I adapted this recipe from Peter Reinhart's Oat Bran Broom Bread, from his book, Whole Grain Breads. This is a great book, one I highly recommend to anybody interested in baking with whole grains. The focus of most of the recipes is on developing flavor through a multiple-day fermenting process. I made the addition of whole grain rye and barley flours, substituted sunflower seeds for flax seeds (the Omega 3 benefit of flax seeds, by the way, is highly overstated. You'll get much more bio-available Omega 3 fatty acids from fatty fish or fish oil capsules; if you want to really nerd out on why this is, check out Susan Allport's The Queen of Fats) and multiplied the recipe by 1.5 to fit my loaf pan. I like to go by weight on everything, specifically by gram for maximum accuracy and control. If you don't have a good electronic scale that measures in grams, well... Pick one up.

275g Whole wheat flour
42g Oat bran, finely ground (I pulverize mine in a coffee grinder)
40g Sunflower seeds
1 tsp Salt
300g Water

Mix all of the ingredients in a bowl with a wooden spoon or your fingers, cover loosely with plastic wrap, and leave at room temperature for 18-24 hrs.

200g Whole wheat flour
70g Rye flour
70g Barley flour
1/2 tsp Instant/rapid rise yeast
250g Water

Knead all of the ingredients together in a bowl with wet hands until incorporated, about 2 or 3 minutes. Let rest for five minutes, then knead again for 1 or 2 minutes. Cover tightly with plastic wrap and refrigerate for 18-24 hours.

Remove the pre-ferment from refrigerator 2 hours prior to assembling final dough.

Final Dough:
Soaker, chopped into small pieces
Pre-Ferment, chopped into small pieces
85g Whole wheat flour
1 tsp Salt
3 1/2 tsp Instant/rapid rise yeast
4 Tbsp Honey
1 Tbsp Extra virgin olive oil
Extra whole wheat flour for adjustment

Combine chopped soaker, pre-ferment and the rest of the ingredients (except for extra flour) in a bowl and knead together with wet hands until incorporated, 2 or 3 minutes. Dust a work surface with flour, toss out the dough and roll to coat with flour. Knead for 5 minutes, then allow to rest for 5 minutes while you oil a clean bowl. Knead the dough for another minute or two, incorporating extra flour until dough is soft and smooth, but still a bit tacky. Place in oiled bowl, cover loosely with plastic wrap and allow to rise for an hour, to about one and a half to two times its size.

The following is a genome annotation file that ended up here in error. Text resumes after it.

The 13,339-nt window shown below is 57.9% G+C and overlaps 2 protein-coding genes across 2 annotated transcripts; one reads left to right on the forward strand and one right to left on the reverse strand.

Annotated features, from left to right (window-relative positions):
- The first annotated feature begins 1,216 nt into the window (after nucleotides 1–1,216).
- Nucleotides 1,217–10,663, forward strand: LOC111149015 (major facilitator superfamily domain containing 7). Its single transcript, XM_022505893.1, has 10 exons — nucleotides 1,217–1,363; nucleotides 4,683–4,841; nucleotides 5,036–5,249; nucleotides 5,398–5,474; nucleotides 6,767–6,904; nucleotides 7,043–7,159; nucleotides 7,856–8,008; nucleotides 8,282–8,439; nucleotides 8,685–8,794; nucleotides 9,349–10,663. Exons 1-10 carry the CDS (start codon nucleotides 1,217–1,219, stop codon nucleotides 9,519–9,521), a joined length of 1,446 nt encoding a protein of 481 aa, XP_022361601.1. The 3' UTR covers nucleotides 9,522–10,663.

Punch down the dough (this involves not actual punching, but rather folding folding the dough in thirds to reduce it to more or less the original volume), shape the dough to roughly the shape and size of a 5.5" X 10.5" X 3" loaf pan, transfer into pan, cover loosely with plastic wrap and allow to rise for another 30-60 minutes, until dough has risen about an inch above the top of the pan, about one and a half times its size.

While dough is going through its second rise, preheat your oven to 425F. Place a medium sized oven proof bowl filled with hot water on the oven's top rack. Once the dough has risen, reduce the oven temperature to 360F and place the loaf pan into the oven, on a middle or lower rack or directly onto a baking stone. Bake for 20 minutes, then turn 180 degrees and bake for another 20-30 minutes, until an instant read thermometer inserted into the bread reads 195-200F.

Remove bread from oven, cool for at least an hour (I like to use fan, as you can see in the photo, to speed the cooling process up a bit), then eat it!

Thursday, May 5, 2011

Virginia's latest political limerick

Osama Bin Laden is dead,
by firing squad executed.
The US, with pride,
proves he’ll no longer hide,
from the evils he damnably bred!

Nice work, Aunt Jinj!

Saturday, April 16, 2011

I just smiled, and made me a Vegemite sandwich...

This is my take on an Australian kid-food tradition, the "Cheesymite." It's roughly analogous to the classic American grilled cheese sandwich, only the Antipodeans like to spread some Vegemite on the bread before slapping on the cheese. Now around these parts, we're famously afraid of Vegemite, and while you might not want to eat the stuff straight out of the jar with a spoon, it's not as scary as you might think. I was feeling a bit brave the other day at Freddy's and picked up a jar, and oh man, am I glad I did! Here's what I did with it...

First, I toasted a slice of some multigrain bread I baked a couple days ago. I rubbed the toasted bread with some garlic, and applied a very thin layer of the Vegemite (trust me, a little of this stuff goes a long way). To that I added a layer of Applegate Farms Black Forest ham, sprinkled on some shredded Beecher's Flagship cheese from Seattle, and set it under the broiler for a few minutes to melt the cheese. Then I sprinkled on some chiffonaded watercress, and had myself one hell of a sammy! The Vegemite made itself known, but did not overpower the rest of the players. Its malty flavor paired nicely with the rye and barley in the bread, and added a salty foil to the cheese. You wouldn't necessarily detect it if you didn't know it was there, but it would definitely be noticeable in its absence if you did... Overall, a very successful addition to an otherwise merely fancy grilled cheese sandwich...